Waynesville man publishes first novel about starting over after loss, struggle

Write about what you know. Thomas Brigger of Waynesville learned how important this tried-and-true advice is to crafting a good story as he set out to write his first novel more than 15 years ago.

“I’m the guy who never knew what he wanted to do when he grew up,” Brigger said. “I started as a construction worker and then worked my way up to corporate executive. Along the way, I traveled a lot.”

Brigger experienced life as he traveled to nearly every state in the country and he realized that Americans are more alike than they are different.

“I was always interested in how people acted and reacted to situations,” Brigger said.

He tried his hand at writing as a hobby years ago and ended up with a few short stories he sent on to his sister to read. He made the jump from the short story “hobby” to novel writing one night while sitting in a hotel in Cleveland.

“I had just finished a really bad novel,” Brigger said. “And I thought to myself – I can do this, and I can do better.”

He started writing his first book that night and coincidentally, the main character was a construction manager sent to southwest Virginia to begin a new project.

“I had been working on several construction projects myself in Virginia at the time,” Brigger said. “I was fascinated by the people, but I was also alarmed by the drug problem.”

Brigger finished his first draft and ended up putting it away and not looking at it again until a little over a year ago when he decided to review it and see if he could get it published.



“When I read the book again, it turned out I really liked what I had written all those years ago,” Brigger said. “I had truly never taken an objective look at my own writing.”

Brigger’s main character in his book “Beyond the Higher Ground,” which was published last December, is a man looking for a way to restart his life after the death of his wife, while dealing with the reoccurring demons of his childhood.

“Tucker Mason is a man who, like most people, has lived through a lot of adversity in his life,” Brigger said. “He is given this project to build a prison on the top of a mountain in Virginia and he sees it as a great opportunity.”

Brigger said “higher ground” is a metaphor for Mason’s life on the mountain, living among the people who call it home.

“About halfway through the construction project, Tucker discovers drugs are running through the prison,” Brigger said. “Then the plot begins to thicken.”

When Brigger revisited his book, which is fictional but includes some historical references, he shared it with his wife, made some edits and then worked on getting it published.

“I had no clue how to publish a book,” Brigger said. “I saw an advertisement online and found two publishers who were accepting work from new writers.”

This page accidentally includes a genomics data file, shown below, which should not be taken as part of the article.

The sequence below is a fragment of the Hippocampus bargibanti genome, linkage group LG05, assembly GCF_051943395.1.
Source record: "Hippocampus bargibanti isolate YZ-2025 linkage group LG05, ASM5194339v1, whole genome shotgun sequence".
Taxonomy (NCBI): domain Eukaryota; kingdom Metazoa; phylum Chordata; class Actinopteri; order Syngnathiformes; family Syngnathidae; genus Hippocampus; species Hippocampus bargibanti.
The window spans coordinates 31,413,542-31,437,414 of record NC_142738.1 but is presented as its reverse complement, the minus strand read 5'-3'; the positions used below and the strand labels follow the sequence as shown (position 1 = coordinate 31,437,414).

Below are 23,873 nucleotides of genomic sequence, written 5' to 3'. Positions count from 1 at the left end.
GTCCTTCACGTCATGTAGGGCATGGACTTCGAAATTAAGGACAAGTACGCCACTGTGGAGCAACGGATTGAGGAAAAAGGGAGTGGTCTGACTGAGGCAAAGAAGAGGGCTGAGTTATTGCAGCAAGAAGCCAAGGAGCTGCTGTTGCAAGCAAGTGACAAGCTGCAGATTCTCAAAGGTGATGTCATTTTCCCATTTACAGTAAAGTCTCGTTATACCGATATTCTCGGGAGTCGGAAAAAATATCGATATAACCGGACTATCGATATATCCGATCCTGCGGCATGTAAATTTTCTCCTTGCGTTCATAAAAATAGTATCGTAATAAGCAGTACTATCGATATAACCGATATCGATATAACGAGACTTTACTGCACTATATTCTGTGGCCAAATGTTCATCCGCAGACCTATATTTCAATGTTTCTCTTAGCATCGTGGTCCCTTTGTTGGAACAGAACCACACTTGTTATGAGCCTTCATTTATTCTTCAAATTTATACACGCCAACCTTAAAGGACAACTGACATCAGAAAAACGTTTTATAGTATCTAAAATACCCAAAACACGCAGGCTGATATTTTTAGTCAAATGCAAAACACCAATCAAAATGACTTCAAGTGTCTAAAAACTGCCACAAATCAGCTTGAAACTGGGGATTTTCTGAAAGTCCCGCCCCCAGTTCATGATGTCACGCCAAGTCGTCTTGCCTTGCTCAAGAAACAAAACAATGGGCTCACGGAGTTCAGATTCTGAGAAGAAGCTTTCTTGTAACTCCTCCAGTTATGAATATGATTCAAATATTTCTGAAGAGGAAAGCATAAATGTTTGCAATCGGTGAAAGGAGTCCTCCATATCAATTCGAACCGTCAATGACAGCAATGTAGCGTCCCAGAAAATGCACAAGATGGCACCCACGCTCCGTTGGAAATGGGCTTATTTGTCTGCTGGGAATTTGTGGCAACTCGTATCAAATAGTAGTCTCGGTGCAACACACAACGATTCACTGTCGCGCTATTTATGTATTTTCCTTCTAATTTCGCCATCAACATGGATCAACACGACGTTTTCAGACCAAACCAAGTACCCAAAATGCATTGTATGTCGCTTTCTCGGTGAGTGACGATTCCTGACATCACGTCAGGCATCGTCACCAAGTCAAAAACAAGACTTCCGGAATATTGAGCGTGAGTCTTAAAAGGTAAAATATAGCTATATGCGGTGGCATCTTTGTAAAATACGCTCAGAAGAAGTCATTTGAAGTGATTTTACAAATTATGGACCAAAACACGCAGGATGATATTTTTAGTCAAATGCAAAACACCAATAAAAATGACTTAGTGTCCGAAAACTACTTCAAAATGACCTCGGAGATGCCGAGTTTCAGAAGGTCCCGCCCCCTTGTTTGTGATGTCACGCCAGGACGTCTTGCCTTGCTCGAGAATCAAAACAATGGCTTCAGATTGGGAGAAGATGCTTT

The next thing he knew, Brigger had two contracts from two New York publishing houses. He read through both and chose the one he found the easiest to understand.

Brigger knew he’d need to figure out how to market his new book effectively, so he built a web page and said he ended up giving away quite a few copies.

“My wife was hospitalized, and I saw a lot of nurses reading the book,” Brigger said.

While researching “Beyond the Higher Ground,” Brigger said what surprised him the most was how sophisticated the illegal drug business has become.

“It’s a complex problem and I can see why it’s so difficult to control,” Brigger said. “If these people were in legitimate industry, they would be Fortune 500 companies.”

Brigger also said he was shocked at how few resources are available, particularly in rural areas, to fight the growing drug problem.

“These communities don’t have sophisticated narcotics divisions,” Brigger said. “It’s a sheriff and a few investigators and that’s it. This makes these areas fertile for drug dealers and the industry.”

Brigger continues to craft stories about issues affecting people right here in southwestern Ohio. He is currently working on his next novel as well as a collection of short stories.

“My guess is the drug problem is going to get worse because no one can really do anything to control it,” Brigger said. “The pandemic hasn’t helped and, in a way, has made things worse. More people are struggling with mental health and PTSD.”

“Beyond the Higher Ground” is available at bookstores and online at https://www.beyondthehigherground.com. Brigger self-published the audio version through Amazon.

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